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Laotzu's Tao and Wu Wei, by Dwight Goddard and Henri Borel, [1919], at



The superior scholar when he considers Tao earnestly practices it; an average scholar listening to Tao sometimes follows it and sometimes loses it; an inferior scholar listening to Tao ridicules it. Were it not thus ridiculed it could not be regarded as Tao.

Therefore the writer says: Those who are most illumined by Tao are the most obscure. Those advanced in Tao are most retiring. Those best guided by Tao are the least prepossessing.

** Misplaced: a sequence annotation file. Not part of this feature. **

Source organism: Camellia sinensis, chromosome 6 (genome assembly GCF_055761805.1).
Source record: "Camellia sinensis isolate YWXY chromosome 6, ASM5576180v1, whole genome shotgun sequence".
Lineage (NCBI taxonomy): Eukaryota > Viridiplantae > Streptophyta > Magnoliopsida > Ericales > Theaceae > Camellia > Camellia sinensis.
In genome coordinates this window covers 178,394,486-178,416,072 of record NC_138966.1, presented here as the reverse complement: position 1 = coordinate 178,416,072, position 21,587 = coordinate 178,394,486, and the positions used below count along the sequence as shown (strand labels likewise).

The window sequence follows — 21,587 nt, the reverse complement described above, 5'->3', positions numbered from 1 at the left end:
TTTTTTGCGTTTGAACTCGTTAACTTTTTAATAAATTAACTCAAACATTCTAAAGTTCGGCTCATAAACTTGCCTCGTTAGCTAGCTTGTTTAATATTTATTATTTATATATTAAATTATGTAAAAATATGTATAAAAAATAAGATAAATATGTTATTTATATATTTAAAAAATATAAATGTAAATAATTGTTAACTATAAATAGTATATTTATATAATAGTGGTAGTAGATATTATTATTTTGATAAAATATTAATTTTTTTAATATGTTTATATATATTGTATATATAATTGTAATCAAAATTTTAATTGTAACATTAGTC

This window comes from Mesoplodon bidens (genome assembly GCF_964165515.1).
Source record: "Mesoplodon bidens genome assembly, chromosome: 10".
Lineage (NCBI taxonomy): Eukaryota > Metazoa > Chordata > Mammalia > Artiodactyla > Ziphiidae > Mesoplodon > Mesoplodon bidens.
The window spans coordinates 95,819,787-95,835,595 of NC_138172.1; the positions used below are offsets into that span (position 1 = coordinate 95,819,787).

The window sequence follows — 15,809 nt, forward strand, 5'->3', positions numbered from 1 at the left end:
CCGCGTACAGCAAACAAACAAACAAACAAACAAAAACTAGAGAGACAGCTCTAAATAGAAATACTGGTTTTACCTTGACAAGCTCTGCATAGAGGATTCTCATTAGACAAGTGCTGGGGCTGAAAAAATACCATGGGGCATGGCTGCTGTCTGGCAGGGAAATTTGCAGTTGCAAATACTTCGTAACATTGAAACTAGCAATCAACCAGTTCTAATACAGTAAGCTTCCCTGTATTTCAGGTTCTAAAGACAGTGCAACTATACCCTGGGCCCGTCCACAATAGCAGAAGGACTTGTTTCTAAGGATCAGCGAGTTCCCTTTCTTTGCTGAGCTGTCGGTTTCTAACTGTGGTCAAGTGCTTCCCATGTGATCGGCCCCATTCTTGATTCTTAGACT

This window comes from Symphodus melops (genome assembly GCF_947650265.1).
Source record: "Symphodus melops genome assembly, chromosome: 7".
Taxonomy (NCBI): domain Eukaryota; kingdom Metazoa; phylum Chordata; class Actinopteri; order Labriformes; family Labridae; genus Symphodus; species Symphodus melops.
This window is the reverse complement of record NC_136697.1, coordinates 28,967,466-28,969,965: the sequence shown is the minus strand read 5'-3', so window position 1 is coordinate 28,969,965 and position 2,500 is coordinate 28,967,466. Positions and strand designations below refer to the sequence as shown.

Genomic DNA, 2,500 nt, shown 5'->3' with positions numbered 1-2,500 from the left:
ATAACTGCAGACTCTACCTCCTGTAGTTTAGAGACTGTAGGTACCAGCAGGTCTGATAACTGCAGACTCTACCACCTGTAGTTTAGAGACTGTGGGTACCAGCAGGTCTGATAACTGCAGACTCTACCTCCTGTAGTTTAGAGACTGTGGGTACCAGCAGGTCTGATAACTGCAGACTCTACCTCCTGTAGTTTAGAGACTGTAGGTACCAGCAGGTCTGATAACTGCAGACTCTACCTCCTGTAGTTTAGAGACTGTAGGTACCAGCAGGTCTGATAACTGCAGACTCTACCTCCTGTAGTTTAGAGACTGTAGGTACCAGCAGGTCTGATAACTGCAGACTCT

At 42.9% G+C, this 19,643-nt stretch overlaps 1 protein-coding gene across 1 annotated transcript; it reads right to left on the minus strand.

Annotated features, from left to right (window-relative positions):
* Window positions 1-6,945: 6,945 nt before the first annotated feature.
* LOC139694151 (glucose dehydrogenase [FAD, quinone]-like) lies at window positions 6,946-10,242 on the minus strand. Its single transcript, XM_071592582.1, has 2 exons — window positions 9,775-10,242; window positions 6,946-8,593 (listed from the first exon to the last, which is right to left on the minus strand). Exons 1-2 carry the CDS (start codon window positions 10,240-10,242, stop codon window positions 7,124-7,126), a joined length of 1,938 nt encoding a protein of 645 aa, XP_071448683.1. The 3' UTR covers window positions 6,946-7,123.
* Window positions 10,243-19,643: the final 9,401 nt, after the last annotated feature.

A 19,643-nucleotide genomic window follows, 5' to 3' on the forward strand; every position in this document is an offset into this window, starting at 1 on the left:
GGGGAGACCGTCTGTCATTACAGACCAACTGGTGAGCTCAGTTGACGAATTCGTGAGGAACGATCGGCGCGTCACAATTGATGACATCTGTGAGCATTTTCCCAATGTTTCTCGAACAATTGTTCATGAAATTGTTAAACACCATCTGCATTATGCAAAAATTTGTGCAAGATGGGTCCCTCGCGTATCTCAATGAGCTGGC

The high in virtue (teh) resemble a lowly valley; the whitest are most likely to be put to shame; the broadest in virtue resemble the inefficient. The most firmly established in virtue resemble the remiss. The simplest chastity resembles the fickle, the greatest square has no corner, the largest vessel is never filled. The greatest sound is void of speech, the greatest form has no shape. Tao is obscure and without p. 33 name, and yet it is precisely this Tao that alone can give and complete.

Next: XLII. The Transformation of Tao